His first full-length play, AC/DC (1970), first staged at the Royal Court Theatre, is a critique of the burgeoning mental health industry, and includes a thinly veiled attack on 1960s alternative society, and the proponent of the anti-psychiatry movement, R. D. Laing. Its production did not, however, appear to impede cordial relations between the two men in later years. AC/DC won the London Evening Standard’s Most Promising Play Award. It also received the 1972 John Whiting Award for being “a new and distinctive development in dramatic writing with particular relevance to contemporary society.” It was described in the Times Literary Supplement in a front-page review by Charles Marowitz as ‘the first play of the 21st century.’ AC/DC was produced in New York City in 1971 at the Chelsea Theater Center at the Brooklyn Academy of Music.

Other plays include the one-act monologue Hancock’s Last Half Hour, The Local Stigmatic, The Immortalist and the impossible to categorise Remember The Truth Dentist—an early effort, again at the Royal Court, directed by Ken Campbell.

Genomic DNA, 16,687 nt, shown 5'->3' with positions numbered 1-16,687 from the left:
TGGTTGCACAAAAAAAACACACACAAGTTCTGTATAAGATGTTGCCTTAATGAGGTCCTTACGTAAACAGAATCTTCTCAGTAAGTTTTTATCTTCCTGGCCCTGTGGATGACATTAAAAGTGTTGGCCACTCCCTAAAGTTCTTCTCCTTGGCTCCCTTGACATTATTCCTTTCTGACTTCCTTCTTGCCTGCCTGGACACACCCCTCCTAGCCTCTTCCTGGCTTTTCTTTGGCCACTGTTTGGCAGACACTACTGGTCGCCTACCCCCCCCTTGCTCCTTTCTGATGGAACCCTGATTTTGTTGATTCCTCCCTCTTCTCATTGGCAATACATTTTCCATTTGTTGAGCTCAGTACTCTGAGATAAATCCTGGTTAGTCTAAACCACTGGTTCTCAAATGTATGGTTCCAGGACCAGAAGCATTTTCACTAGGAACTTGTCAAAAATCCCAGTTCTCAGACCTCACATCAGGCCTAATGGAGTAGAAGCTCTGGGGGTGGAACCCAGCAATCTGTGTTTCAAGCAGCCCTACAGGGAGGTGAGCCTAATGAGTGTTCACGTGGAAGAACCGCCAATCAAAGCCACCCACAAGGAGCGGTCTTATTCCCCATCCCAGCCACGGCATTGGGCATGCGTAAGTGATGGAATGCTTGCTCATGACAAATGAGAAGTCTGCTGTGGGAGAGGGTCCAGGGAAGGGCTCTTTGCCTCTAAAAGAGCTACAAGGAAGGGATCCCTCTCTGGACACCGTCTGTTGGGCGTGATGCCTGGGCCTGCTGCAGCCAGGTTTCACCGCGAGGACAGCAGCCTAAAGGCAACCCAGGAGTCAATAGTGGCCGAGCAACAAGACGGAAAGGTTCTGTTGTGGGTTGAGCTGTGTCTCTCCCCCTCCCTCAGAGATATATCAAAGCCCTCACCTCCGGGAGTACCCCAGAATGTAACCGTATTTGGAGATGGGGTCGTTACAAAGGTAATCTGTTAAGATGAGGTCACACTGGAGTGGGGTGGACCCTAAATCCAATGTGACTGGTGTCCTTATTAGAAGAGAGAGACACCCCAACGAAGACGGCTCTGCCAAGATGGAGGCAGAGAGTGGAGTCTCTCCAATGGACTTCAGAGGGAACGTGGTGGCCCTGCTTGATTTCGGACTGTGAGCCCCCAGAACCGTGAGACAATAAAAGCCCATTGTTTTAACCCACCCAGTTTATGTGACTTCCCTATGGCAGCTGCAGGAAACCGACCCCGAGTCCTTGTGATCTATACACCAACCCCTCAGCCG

The inaugural issue of the London Review of Books included an effusive profile by fellow Etonian Francis Wyndham titled The Magic of Heathcote Williams.

Heathcote has often been reluctant to co-operate in the promotion of his work on a commercial level, refusing, for example, to go to the US to promote AC/DC, to the despair of his publishers. The only book-signing tour he has ever done – “enough,” he complained, “to cripple a rock-star” – was merely the result of relentless pressure from Jonathan Cape’s PR department.